Filmmaker Richard P. Rogers tried for twenty years to make a documentary about his own life. He died in 2001, leaving the project unfinished, until his widow, acclaimed photographer Susan Meiselas, commissioned his former student Alexander Olch to make a film out of the pieces. Starting in the Hamptons, in the town of Wainscott, the film weaves Rogers' footage into a journey through childhood memories, a less than encouraging mother, a family background of privilege, and Rogers' persistent, dogged attempts to document his own life. Rogers' friend, actor and writer Wallace Shawn, joins in the process, as the film investigates the differences between documentary and fiction, and tells the tragic story of Rogers' life.
Cultural critic David Kepesh finds his life -- which he indicates is a state of "emancipated manhood" -- thrown into tragic disarray by Consuela Castillo, a well-mannered student who awakens a sense of sexual possessiveness in her teacher.
When Bella Swan moves to a small town in the Pacific Northwest to live with her father, she starts school and meets the reclusive Edward Cullen, a mysterious classmate who reveals himself to be a 108-year-old vampire.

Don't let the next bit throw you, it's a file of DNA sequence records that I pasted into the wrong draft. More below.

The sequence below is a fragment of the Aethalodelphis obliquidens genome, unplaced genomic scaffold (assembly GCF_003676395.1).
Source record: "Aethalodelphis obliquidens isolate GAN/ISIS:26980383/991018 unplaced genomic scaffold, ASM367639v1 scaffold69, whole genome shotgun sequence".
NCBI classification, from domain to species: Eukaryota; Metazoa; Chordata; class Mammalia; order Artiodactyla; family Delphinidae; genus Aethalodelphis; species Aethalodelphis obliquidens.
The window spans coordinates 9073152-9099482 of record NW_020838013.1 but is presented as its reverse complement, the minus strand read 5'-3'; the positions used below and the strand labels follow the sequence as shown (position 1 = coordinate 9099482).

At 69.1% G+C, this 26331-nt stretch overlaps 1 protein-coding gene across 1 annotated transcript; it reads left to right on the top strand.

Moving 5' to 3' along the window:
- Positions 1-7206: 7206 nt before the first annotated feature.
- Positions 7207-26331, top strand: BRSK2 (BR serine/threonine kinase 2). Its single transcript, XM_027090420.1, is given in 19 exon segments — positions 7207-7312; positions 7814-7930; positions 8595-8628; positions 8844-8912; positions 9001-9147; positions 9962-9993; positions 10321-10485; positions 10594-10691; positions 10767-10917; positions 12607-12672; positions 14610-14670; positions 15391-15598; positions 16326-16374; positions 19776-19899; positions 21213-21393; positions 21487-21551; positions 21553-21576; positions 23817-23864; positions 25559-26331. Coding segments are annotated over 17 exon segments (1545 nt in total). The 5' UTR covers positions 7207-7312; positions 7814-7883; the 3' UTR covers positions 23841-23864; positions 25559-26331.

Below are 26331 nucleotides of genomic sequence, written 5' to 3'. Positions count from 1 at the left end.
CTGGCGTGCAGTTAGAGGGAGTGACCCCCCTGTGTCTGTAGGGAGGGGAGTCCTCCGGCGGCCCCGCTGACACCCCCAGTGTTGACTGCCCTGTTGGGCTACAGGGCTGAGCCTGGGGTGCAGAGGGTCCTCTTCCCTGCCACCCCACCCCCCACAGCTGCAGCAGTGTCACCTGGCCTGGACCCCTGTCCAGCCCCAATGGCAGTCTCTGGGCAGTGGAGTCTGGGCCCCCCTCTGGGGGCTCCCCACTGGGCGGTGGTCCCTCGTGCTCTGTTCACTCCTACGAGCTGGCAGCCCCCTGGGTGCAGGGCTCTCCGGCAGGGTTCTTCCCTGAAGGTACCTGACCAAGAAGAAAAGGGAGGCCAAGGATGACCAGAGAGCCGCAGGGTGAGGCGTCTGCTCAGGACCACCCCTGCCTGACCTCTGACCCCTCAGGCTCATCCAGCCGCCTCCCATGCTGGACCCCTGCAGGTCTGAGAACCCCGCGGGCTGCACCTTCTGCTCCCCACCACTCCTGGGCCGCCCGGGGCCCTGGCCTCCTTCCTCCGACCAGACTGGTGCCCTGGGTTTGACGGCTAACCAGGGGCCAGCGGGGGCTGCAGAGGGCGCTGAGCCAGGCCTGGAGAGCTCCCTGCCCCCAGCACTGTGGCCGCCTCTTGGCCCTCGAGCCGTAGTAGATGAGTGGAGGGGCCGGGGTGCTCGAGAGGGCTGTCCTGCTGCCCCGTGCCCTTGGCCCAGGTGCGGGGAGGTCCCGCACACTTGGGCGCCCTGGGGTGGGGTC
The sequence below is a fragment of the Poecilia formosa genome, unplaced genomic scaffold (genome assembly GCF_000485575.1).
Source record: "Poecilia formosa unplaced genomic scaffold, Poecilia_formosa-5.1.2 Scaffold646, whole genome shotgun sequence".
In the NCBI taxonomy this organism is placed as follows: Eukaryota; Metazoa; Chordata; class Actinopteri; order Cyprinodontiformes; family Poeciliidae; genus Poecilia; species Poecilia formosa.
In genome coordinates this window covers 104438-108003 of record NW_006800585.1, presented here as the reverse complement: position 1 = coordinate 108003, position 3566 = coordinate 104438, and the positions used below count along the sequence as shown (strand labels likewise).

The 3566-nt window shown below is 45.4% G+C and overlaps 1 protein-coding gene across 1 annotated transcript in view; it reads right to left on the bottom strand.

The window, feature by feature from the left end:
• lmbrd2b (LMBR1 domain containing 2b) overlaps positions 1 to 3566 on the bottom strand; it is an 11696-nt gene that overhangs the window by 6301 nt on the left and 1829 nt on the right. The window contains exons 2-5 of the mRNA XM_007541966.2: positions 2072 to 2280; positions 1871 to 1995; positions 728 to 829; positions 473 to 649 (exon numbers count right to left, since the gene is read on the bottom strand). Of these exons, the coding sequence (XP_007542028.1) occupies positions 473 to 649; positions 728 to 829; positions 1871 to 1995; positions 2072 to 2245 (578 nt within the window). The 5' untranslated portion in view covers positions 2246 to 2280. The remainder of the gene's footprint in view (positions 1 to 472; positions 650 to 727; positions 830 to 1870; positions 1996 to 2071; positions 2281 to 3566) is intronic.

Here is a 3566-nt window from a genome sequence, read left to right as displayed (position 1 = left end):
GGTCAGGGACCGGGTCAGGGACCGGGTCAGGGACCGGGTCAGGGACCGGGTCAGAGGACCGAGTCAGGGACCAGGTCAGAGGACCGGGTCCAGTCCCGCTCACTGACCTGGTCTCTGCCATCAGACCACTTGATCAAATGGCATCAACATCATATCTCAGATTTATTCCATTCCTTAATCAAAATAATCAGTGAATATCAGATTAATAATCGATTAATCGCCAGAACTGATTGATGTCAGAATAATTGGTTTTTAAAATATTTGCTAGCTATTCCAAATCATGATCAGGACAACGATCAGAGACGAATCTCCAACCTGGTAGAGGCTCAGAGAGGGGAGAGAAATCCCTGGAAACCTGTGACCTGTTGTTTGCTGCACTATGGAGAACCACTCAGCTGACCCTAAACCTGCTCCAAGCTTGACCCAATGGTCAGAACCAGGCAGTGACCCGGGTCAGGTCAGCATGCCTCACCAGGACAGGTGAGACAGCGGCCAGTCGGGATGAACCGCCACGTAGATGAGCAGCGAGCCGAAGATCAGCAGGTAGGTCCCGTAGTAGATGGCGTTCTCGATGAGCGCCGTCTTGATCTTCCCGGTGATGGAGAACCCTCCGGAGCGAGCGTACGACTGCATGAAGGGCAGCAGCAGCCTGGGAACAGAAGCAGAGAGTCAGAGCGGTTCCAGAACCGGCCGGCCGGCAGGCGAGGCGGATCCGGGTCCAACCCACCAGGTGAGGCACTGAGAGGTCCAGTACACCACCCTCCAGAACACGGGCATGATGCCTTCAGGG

The story of Michael Berg, a German lawyer who, as a teenager in the late 1950s, had an affair with an older woman, Hanna, who then disappeared only to resurface years later as one of the defendants in a war crimes trial stemming from her actions as a concentration camp guard late in the war.
One year after their incredible adventures in the Lion, the Witch and the Wardrobe, Peter, Edmund, Lucy and Susan Pevensie return to Narnia to aid a young prince whose life has been threatened by the evil King Miraz.
Documentary filmmaker Robert Kenner examines how mammoth corporations have taken over all aspects of the food chain in the United States, from the farms where our food is grown to the chain restaurants and supermarkets where it's sold.